November 20, 2012 at 3:55 pm

Kurt Mensching

Bruce Rondon may be Tigers' best plan in ninth inning

Tigers prospect Bruce Rondon, who turns 22 in December, had a 1.53 ERA and 66 strikeouts in 52 appearances ranging from Single A Lakeland to Triple A Toledo. (Robin Buckson/Detroit News)

The MVP debate — Tigers third baseman Miguel Cabrera or Angels rookie outfielder Mike Trout — brought advanced statistics to the forefront.

WAR (Wins Above Replacement), a sabermetric statistic, became the centerpiece.

Could that string-theory of baseball tell you who was most valuable, or did it fail to capture the entire story of a player and miss the point of the award?

Cabrera took home the hardware, either a victory for those who believe one statistic can't tell you everything or a victory for those who are happy we're talking about WAR.

But here's a look at a statistic we can actually measure a little simpler: the save.

An official stat since 1969, those who look at the value of it claim the save is overvalued.

It gives agents and players permission to ask for far more money simply because they pitch the final inning of a game — sometimes.

Toughest three outs

Jose Valverde had 110 saves during his three seasons with the Tigers.

But during Valverde's entire stay — even his 49-for-49 season in 2011 — Valverde always seemed on the verge of blowing a game.

He allowed too many runners, but often escaped because he only needed to get three outs and often had more than one run to work with.

Baseball people will tell you there are no tougher outs to get than those final three.

So, when Valverde stumbled in the postseason, so did the Tigers' chances.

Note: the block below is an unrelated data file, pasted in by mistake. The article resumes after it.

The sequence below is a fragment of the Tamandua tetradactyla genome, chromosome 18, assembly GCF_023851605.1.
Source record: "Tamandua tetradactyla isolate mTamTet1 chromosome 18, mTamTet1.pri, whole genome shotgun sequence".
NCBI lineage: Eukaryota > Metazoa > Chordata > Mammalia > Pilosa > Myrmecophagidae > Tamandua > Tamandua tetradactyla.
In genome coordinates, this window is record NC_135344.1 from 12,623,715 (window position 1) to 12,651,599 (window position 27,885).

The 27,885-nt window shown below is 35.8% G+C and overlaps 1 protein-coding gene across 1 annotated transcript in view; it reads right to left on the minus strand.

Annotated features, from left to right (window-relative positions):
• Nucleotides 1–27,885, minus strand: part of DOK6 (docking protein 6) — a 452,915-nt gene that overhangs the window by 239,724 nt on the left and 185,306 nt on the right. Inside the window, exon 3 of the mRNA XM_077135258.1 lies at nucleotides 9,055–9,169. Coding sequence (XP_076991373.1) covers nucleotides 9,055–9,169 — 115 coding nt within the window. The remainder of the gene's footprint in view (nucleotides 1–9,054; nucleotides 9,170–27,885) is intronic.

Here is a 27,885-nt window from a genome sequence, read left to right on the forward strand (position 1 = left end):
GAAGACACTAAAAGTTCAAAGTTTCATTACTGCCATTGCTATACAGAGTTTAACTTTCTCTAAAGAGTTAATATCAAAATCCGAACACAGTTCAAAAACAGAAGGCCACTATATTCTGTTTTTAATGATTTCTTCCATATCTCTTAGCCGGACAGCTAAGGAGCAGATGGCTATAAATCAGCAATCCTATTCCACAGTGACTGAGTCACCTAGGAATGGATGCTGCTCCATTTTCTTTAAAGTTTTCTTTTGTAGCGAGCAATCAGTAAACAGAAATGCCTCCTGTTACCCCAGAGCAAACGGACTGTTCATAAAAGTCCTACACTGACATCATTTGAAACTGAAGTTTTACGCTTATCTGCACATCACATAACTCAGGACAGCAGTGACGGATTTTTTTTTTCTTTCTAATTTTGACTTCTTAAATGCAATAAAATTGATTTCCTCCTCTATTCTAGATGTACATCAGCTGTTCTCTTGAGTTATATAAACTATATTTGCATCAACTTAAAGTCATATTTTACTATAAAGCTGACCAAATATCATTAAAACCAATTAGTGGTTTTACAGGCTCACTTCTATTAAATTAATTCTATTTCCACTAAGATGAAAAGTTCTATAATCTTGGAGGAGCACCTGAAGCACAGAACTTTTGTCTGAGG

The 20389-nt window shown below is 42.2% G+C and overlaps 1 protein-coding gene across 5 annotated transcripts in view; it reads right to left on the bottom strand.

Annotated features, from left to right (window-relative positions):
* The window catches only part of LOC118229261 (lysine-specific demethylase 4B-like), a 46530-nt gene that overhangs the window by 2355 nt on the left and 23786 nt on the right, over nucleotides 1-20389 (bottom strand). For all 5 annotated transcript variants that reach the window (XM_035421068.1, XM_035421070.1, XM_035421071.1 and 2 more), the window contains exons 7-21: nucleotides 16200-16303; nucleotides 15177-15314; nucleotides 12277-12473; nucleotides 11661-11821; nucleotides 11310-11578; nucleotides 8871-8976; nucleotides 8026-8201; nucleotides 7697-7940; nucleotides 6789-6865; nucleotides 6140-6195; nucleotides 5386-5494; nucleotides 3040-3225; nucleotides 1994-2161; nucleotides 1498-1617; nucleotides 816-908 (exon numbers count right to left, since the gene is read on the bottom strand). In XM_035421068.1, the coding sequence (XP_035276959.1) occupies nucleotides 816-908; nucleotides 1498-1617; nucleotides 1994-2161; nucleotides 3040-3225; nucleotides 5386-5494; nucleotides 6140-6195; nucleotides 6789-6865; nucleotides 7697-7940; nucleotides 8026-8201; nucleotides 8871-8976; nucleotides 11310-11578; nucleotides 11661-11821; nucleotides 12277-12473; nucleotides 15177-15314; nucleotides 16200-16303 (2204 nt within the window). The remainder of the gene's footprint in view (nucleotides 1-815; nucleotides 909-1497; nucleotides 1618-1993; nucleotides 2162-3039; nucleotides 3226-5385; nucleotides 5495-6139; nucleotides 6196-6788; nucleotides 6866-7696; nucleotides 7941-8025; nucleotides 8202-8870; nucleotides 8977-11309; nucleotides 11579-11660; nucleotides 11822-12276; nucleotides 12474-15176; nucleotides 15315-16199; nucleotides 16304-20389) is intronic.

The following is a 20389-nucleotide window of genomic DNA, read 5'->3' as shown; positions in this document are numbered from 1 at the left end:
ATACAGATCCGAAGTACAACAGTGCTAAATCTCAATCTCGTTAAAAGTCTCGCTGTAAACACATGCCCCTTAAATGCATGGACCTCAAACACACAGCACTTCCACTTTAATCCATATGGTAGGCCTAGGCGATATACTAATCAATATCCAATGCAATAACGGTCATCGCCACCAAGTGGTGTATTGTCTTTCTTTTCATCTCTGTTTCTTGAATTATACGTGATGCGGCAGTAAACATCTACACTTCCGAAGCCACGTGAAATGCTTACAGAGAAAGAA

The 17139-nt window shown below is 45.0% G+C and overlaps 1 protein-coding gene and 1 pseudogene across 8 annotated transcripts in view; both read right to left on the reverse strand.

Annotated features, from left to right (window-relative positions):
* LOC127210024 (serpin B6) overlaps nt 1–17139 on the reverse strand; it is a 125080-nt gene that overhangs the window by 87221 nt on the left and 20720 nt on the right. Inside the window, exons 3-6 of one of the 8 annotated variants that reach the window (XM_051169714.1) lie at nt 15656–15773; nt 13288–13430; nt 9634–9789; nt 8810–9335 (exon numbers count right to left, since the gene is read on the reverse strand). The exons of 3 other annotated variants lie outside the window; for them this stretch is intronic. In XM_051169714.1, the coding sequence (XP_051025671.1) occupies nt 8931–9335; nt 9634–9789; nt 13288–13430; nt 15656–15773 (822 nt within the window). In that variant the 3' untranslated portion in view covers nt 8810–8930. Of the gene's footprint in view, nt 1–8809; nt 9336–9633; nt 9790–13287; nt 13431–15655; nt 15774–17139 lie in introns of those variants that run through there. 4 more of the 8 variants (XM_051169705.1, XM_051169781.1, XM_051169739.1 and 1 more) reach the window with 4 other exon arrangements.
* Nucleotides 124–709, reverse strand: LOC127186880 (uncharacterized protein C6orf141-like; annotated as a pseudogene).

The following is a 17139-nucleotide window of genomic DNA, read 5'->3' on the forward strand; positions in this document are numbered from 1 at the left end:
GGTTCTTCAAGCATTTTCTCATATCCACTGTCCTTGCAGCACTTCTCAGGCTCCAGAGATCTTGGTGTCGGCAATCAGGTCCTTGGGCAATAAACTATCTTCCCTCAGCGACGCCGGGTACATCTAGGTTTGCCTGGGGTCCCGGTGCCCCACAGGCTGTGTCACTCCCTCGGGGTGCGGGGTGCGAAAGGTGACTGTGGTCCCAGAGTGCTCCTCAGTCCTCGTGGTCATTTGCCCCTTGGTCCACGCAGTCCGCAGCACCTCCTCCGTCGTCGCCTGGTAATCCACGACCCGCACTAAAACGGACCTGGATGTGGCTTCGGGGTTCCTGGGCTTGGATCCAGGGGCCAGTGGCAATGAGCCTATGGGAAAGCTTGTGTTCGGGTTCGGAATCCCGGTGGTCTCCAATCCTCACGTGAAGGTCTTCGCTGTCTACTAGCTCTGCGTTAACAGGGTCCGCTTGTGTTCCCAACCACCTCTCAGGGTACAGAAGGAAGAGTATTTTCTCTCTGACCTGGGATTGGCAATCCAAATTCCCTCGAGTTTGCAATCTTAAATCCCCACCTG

Tigers manager Jim Leyland insisted the Tigers simply could not win the World Series going closer-by-committee.

Why overpay?

With Valverde gone, and the Tigers having filled their need in the corner outfield with Torii Hunter, the bullpen is the center of attention.

Specifically, a closer.

Names being tossed around are Joakim Soria, Jonathan Broxton, Rafael Soriano and Ryan Madson. And, Indians closer Chris Perez could be on the trade market.

Still, none of those options is perfect. Some players are coming off injuries, others haven't been effective.

Maybe that's why Tigers president and general manager Dave Dombrowski said Bruce Rondon is in play. Why overpay for saves when you've got options in house?

Rondon hasn't thrown a pitch in the majors, but that's not necessarily a problem if he can perform like he did in the minors.

The right-hander, who turns 22 in December, had a 1.53 ERA and 66 strikeouts in 52 appearances ranging from Single A Lakeland to Triple A Toledo.

Simply, teams shouldn't overpay in cases of uncertainty, especially when it's quite likely a player inside the organization can do the same job for less money.

The Tigers would be wise not to go shopping for saves this offseason.

Kurt Mensching is the editor of Bless You Boys, a Tigers blog ( He can be reached at

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